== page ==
If you buy your Maruti Suzuki Zen Estillo Vxi from Gurgaon instead of Ghaziabad, the money you save will buy enough petrol to drive over the Golden Quadrilateral twice over.
In fact, you will still have some fuel to spare.
If you register your cars in Noida and Ghaziabad towns, be ready to shell out more.
Vehicles here would now be taxed according to their weight as per the revised Road tax structure of the Uttar Pradesh (UP) government for private and commercial vehicles, including cars and two-wheelers. The rules became effective from October 28.
The new tax structure would not discriminate between petrol and diesel vehicles and cars would be charged according to their unladen weight under different slabs.
As per the new tax regime, two-wheeler owners will be charged a one-time tax (15-year tax) at the rate of 5 per cent of the vehicle cost.
“This was earlier charged a flat rate of Rs 1,500 for two-wheelers,” said regional transport officer (RTO) Lalji Chaudhary.
Cars would now be charged on the basis of their unladen weight, irrespective of whether they run on petrol or diesel.
“Petrol and diesel vehicles were earlier charged at 2.5 per cent and 5 per cent respectively. Now, cars up to 1,000 kg of unladen weight would be charged 5 per cent of the cost of the vehicle,” Chaudhary said, adding there were more slabs on the basis of weight.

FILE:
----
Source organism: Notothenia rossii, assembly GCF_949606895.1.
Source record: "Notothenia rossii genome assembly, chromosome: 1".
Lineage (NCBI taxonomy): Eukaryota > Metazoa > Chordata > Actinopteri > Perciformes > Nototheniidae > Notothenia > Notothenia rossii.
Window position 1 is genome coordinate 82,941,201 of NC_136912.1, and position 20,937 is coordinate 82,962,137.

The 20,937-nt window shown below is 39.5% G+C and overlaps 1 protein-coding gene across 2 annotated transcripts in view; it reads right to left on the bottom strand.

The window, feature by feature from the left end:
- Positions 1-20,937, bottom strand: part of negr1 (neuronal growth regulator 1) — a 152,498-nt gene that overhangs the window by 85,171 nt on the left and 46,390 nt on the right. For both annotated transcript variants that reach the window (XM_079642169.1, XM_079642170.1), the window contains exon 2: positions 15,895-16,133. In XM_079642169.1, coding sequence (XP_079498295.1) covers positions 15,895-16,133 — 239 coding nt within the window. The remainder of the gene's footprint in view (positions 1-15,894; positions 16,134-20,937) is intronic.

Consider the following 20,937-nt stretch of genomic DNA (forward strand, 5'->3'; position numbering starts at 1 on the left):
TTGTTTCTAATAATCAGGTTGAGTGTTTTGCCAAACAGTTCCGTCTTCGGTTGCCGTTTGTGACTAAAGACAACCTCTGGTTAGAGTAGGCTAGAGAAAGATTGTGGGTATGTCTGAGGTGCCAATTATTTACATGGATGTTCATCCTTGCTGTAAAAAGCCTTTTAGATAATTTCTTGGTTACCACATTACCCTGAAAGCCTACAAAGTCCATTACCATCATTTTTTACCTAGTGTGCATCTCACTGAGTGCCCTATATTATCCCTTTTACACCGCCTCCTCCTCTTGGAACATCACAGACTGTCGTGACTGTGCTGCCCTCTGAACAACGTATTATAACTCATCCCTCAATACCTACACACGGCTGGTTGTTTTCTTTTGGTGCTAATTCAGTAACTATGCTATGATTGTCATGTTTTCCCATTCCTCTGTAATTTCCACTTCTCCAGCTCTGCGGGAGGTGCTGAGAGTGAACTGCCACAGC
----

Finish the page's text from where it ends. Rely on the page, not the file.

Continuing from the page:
If a new car, up to 1,000 kg of unladen weight had to pay a one-time road tax of Rs 25,000 earlier, the new rate would be Rs 50,000.
“The significance of the weight of the vehicle has now increased more. The more luxurious the car, the more tax you would have to pay,” an official said.
It is estimated that most luxury cars would fall in the higher tax slab of 6 per cent and the small cars would come under the 5 per cent bracket. As per an official source, the impact of the new tax rates would see less registrations coming in.
“There is a tendency of the people to get their vehicles registered in the area where the tax is low. They may move to Delhi or Haryana if the tax rates are lower. This would affect the incoming revenue to UP,” said Harpreet Singh, a resident.
The RTO said that the rates have been revised after 1998.
“This was required as the state is providing more facilities and better road conditions to the vehicle owners. The increase is marginal and is based on the ability to pay. There would be minimal impact on their pockets. It has become more rational now,” the RTO added.
Vehicle owners disagreed.
“This is just another way of gobbling money. If the UP government is charging more in road tax, it should ensure roads are in proper condition. People are willing to pay tax if it is spent on basic amenities,” said Sita Sharma, an IT professional living in Indirapuram, Ghaziabad
“Higher road tax will dissuade people from registering their vehicles in UP. Delhi is just next door. People will find an address in Delhi and get their cars registered there. So how does it help the UP government?” said Rajeev Ojha, a resident of sector 56, Noida.